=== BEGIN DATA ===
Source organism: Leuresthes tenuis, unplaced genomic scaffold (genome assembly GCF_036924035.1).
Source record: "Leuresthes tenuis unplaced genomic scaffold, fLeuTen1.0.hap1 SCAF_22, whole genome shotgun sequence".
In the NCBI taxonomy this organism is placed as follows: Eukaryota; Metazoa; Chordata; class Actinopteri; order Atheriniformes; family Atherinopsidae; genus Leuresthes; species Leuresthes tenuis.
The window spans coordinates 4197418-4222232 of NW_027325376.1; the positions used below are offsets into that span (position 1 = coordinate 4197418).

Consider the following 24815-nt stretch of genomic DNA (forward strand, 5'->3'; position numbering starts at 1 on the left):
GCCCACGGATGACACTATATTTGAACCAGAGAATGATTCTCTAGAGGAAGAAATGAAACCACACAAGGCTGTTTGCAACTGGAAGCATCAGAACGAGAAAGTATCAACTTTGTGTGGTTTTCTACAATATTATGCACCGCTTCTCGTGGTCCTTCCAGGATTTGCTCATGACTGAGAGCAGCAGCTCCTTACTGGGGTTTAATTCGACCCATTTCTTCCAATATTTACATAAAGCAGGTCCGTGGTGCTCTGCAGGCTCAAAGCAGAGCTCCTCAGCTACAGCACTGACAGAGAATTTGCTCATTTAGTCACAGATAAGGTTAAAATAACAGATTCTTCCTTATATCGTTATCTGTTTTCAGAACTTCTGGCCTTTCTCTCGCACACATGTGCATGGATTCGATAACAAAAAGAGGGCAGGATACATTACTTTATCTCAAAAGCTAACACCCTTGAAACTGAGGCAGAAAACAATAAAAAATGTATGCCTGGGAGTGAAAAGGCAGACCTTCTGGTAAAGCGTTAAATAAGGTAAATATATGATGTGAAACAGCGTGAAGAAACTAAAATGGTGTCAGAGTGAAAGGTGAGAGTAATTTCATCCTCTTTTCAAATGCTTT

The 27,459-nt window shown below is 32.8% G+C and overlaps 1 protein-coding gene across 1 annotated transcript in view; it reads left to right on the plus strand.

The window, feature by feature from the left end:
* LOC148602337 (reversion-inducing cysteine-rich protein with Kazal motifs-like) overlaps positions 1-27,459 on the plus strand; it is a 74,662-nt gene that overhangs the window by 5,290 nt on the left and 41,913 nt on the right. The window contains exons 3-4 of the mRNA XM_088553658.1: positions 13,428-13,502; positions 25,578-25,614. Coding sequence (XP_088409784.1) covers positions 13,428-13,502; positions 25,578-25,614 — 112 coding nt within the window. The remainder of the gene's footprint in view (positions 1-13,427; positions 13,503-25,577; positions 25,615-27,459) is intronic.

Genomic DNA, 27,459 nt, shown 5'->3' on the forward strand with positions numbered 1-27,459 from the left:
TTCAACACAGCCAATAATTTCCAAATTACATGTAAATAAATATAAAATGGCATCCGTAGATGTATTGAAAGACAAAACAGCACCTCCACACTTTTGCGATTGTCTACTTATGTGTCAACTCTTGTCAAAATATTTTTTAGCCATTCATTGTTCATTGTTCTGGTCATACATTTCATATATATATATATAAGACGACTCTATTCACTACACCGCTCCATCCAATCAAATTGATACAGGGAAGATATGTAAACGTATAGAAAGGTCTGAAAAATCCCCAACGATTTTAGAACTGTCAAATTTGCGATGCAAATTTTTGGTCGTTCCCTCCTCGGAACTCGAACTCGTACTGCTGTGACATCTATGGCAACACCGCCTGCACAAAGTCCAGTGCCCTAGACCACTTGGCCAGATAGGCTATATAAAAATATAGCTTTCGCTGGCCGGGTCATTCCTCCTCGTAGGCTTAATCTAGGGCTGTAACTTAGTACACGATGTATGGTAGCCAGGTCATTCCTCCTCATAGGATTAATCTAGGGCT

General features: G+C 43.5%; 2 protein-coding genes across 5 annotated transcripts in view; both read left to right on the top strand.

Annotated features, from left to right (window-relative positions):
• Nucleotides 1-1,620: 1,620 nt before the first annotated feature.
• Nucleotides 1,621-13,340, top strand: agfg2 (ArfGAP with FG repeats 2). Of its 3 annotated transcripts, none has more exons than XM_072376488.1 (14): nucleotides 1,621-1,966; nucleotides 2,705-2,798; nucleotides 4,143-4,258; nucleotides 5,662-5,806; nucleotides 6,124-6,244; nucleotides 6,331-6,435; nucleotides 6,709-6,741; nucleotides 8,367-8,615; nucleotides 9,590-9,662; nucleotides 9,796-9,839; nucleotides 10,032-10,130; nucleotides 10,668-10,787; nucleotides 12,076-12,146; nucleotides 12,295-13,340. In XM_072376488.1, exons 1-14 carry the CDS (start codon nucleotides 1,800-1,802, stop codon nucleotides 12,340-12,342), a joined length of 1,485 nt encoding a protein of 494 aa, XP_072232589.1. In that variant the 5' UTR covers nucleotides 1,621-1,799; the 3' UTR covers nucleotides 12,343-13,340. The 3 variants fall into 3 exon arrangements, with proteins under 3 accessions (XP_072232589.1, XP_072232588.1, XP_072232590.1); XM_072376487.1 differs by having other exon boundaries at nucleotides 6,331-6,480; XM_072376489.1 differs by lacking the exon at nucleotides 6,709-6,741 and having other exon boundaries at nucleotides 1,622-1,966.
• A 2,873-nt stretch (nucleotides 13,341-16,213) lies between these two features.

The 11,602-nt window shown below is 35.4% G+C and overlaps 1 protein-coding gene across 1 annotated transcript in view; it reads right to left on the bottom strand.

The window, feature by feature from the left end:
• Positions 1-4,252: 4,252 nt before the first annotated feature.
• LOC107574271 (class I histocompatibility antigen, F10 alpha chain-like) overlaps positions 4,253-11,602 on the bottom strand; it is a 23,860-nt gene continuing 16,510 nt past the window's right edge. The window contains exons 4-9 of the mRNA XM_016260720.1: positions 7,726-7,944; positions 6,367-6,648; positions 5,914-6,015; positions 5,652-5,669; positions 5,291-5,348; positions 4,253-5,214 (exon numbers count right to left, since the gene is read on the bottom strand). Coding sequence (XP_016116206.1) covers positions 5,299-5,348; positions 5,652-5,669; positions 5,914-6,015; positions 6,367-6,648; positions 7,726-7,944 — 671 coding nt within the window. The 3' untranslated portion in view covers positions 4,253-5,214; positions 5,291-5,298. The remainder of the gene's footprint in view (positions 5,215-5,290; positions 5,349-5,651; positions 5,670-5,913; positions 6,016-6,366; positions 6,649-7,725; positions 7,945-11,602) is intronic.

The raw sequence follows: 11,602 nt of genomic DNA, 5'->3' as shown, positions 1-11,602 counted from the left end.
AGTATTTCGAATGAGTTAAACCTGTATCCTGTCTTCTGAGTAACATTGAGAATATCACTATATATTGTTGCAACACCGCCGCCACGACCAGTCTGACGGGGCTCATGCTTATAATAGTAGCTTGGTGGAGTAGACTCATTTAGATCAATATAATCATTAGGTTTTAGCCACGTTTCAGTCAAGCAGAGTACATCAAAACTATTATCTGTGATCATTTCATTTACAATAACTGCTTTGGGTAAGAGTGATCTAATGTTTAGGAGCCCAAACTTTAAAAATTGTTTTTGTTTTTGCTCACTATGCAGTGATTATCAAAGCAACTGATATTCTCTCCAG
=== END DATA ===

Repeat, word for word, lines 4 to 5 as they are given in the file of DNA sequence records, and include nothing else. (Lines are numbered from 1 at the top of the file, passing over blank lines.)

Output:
The window spans coordinates 4197418-4222232 of NW_027325376.1; the positions used below are offsets into that span (position 1 = coordinate 4197418).

Consider the following 24815-nt stretch of genomic DNA (forward strand, 5'->3'; position numbering starts at 1 on the left):